Although not the only ones, seniors experience loneliness and the challenges of social isolation at alarming rates. Our partners at Meals on Wheels are helping to change that. See how below:
HOW MEALS ON WHEELS PROGRAMS ARE STAYING CONNECTED WITH SENIORS
- Telephone check ins. Meals on Wheels of Rowan County, North Carolina is now needing to drop meals off at the door, so they have found a way to provide a bit of socialization remotely. Through their “Comfort Calls” program, volunteers call clients daily to check in, say hello and make sure they are OK.
- New volunteers. Because many Meals on Wheels volunteers are older, they are, themselves, in the COVID-19 high-risk category. While they remain in their homes to stay self, many younger volunteers, finding themselves with more time on their hands, have stepped in to help.
- Community email, letters and cards. Senior Coastsiders in Half Moon Bay, CA created an email address (email@example.com) to enable their entire community (including schools using it as a class project) to send messages of encouragement, stories and photos. The contents are photographed and printed out to include with meals.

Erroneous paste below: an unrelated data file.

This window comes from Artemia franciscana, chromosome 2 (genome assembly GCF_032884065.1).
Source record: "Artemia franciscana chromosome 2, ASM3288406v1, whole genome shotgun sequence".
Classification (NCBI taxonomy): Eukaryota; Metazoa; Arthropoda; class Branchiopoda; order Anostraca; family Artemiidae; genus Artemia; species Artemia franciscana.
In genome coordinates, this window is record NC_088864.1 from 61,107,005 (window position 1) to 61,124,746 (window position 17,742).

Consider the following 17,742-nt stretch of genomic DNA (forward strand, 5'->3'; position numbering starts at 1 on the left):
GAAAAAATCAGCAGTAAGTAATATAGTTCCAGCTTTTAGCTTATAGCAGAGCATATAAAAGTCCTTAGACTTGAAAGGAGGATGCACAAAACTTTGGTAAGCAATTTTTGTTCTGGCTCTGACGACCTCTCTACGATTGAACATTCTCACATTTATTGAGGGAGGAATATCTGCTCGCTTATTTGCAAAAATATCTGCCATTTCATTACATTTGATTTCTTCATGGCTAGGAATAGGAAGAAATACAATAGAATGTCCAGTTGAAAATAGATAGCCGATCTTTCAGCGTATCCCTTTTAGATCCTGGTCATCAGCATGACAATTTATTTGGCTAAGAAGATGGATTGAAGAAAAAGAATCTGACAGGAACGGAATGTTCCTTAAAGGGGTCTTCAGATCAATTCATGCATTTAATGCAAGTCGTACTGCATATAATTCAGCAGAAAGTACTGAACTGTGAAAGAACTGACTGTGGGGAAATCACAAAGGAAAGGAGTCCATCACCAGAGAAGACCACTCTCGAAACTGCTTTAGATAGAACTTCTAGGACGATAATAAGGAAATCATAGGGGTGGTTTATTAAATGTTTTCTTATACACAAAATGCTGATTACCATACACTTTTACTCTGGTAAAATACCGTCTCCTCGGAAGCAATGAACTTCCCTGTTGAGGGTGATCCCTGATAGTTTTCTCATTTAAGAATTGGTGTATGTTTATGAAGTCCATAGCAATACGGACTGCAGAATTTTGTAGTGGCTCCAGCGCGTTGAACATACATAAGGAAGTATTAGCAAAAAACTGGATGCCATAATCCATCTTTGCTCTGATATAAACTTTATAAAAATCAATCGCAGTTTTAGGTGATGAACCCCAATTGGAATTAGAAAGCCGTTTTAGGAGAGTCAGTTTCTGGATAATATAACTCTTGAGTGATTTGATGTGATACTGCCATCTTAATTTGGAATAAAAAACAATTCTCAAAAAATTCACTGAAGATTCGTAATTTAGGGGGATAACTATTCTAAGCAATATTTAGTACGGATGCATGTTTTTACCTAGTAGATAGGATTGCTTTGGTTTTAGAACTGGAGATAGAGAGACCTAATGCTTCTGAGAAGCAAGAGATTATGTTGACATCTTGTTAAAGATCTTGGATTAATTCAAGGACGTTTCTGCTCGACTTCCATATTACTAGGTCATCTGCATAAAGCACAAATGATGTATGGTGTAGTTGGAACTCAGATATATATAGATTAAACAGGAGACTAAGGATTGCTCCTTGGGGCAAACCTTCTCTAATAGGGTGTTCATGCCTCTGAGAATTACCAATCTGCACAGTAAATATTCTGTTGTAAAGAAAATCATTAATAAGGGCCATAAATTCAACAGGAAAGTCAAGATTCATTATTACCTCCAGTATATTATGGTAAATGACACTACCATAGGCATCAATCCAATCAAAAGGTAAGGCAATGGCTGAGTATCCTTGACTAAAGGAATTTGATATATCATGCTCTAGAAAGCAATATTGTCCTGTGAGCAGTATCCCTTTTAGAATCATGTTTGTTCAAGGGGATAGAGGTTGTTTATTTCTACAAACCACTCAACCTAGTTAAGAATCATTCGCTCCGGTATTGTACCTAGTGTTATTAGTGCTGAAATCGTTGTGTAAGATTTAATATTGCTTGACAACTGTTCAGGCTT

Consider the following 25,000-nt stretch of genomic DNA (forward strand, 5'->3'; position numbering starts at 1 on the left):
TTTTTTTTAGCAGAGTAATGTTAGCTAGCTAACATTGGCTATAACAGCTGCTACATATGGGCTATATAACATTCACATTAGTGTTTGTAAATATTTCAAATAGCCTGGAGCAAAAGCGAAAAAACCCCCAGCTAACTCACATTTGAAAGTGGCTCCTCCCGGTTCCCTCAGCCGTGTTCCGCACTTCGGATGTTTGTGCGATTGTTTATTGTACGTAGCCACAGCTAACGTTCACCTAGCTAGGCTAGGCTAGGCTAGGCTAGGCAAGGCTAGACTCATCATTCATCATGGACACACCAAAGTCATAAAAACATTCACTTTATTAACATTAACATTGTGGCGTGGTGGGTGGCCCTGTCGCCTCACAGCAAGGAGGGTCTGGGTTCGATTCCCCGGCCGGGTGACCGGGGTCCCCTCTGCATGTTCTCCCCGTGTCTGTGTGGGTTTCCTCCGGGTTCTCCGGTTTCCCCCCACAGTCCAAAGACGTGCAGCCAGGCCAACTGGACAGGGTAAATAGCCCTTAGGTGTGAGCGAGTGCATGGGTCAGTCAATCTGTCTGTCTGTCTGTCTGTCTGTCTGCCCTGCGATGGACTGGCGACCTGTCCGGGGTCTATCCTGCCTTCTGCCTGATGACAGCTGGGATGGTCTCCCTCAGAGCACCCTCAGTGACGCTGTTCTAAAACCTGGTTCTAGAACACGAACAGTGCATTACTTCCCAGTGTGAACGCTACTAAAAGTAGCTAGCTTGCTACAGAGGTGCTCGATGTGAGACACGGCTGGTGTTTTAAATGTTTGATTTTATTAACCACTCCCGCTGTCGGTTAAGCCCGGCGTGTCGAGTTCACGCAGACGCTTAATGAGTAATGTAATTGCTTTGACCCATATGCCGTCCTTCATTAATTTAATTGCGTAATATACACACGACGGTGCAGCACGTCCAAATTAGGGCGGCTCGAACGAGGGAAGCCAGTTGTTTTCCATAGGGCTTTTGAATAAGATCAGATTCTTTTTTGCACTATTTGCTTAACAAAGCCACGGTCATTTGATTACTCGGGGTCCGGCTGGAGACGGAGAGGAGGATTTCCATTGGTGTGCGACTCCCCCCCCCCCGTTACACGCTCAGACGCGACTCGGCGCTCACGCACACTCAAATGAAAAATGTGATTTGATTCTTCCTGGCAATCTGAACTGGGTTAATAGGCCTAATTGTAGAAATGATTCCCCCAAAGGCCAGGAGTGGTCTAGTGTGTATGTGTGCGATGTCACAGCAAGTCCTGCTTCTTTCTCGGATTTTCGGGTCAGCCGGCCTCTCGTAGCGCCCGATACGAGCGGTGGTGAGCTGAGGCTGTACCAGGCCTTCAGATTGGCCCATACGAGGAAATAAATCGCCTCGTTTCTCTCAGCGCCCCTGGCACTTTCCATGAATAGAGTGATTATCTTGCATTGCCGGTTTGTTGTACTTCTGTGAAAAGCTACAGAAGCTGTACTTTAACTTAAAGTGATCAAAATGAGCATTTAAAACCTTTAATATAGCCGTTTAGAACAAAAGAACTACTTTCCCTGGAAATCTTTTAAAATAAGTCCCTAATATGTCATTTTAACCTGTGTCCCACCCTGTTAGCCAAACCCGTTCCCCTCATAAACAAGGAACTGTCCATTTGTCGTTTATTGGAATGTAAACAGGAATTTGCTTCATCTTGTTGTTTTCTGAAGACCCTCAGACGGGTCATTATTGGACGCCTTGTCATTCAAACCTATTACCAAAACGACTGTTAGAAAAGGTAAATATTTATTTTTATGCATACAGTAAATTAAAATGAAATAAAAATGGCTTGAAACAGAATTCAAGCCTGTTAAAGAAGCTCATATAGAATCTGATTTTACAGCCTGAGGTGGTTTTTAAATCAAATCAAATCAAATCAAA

- Volunteers wave from the car and seniors wave from the door. While we can’t give a hug right now, it’s still important that to able to see seniors in-person to check on them and send additional care, if needed. Therefore, we still make sure to connect –even though the best we can sometimes do is a friendly wave from the car..
- Partner organizations give seniors new ways to connect. Covia’s Well Connected program helps seniors connect with each other — one-on-one and in groups via telephone conference calls. This way, seniors who share similar interests can gain some valuable peer time together.
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